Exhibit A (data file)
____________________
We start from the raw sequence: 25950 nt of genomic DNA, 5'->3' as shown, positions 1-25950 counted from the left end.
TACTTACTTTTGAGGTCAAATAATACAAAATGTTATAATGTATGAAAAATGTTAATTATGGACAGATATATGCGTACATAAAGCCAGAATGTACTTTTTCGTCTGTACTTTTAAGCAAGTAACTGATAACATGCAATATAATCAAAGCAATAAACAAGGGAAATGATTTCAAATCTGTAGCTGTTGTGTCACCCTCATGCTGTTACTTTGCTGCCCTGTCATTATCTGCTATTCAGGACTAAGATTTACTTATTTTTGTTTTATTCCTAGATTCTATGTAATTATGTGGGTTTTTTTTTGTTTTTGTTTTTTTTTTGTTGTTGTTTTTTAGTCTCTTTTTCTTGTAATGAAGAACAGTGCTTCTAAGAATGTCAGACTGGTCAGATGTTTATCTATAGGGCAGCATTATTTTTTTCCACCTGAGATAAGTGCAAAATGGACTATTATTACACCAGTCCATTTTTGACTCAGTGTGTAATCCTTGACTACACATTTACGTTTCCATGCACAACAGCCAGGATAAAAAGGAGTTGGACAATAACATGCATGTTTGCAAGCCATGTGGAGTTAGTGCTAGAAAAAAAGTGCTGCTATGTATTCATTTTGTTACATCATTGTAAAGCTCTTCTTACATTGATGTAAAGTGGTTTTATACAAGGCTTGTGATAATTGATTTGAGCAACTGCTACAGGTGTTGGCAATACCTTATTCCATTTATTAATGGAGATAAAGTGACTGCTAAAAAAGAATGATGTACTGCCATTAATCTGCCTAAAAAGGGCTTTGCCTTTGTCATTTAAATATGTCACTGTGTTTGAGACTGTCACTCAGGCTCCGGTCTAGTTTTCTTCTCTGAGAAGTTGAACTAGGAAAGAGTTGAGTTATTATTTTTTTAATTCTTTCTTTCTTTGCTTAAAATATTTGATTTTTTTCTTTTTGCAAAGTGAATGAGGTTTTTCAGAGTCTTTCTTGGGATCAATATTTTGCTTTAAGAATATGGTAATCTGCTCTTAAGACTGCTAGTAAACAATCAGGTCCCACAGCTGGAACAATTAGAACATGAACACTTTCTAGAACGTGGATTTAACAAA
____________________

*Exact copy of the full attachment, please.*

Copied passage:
We start from the raw sequence: 25950 nt of genomic DNA, 5'->3' as shown, positions 1-25950 counted from the left end.
TACTTACTTTTGAGGTCAAATAATACAAAATGTTATAATGTATGAAAAATGTTAATTATGGACAGATATATGCGTACATAAAGCCAGAATGTACTTTTTCGTCTGTACTTTTAAGCAAGTAACTGATAACATGCAATATAATCAAAGCAATAAACAAGGGAAATGATTTCAAATCTGTAGCTGTTGTGTCACCCTCATGCTGTTACTTTGCTGCCCTGTCATTATCTGCTATTCAGGACTAAGATTTACTTATTTTTGTTTTATTCCTAGATTCTATGTAATTATGTGGGTTTTTTTTTGTTTTTGTTTTTTTTTTGTTGTTGTTTTTTAGTCTCTTTTTCTTGTAATGAAGAACAGTGCTTCTAAGAATGTCAGACTGGTCAGATGTTTATCTATAGGGCAGCATTATTTTTTTCCACCTGAGATAAGTGCAAAATGGACTATTATTACACCAGTCCATTTTTGACTCAGTGTGTAATCCTTGACTACACATTTACGTTTCCATGCACAACAGCCAGGATAAAAAGGAGTTGGACAATAACATGCATGTTTGCAAGCCATGTGGAGTTAGTGCTAGAAAAAAAGTGCTGCTATGTATTCATTTTGTTACATCATTGTAAAGCTCTTCTTACATTGATGTAAAGTGGTTTTATACAAGGCTTGTGATAATTGATTTGAGCAACTGCTACAGGTGTTGGCAATACCTTATTCCATTTATTAATGGAGATAAAGTGACTGCTAAAAAAGAATGATGTACTGCCATTAATCTGCCTAAAAAGGGCTTTGCCTTTGTCATTTAAATATGTCACTGTGTTTGAGACTGTCACTCAGGCTCCGGTCTAGTTTTCTTCTCTGAGAAGTTGAACTAGGAAAGAGTTGAGTTATTATTTTTTTAATTCTTTCTTTCTTTGCTTAAAATATTTGATTTTTTTCTTTTTGCAAAGTGAATGAGGTTTTTCAGAGTCTTTCTTGGGATCAATATTTTGCTTTAAGAATATGGTAATCTGCTCTTAAGACTGCTAGTAAACAATCAGGTCCCACAGCTGGAACAATTAGAACATGAACACTTTCTAGAACGTGGATTTAACAAA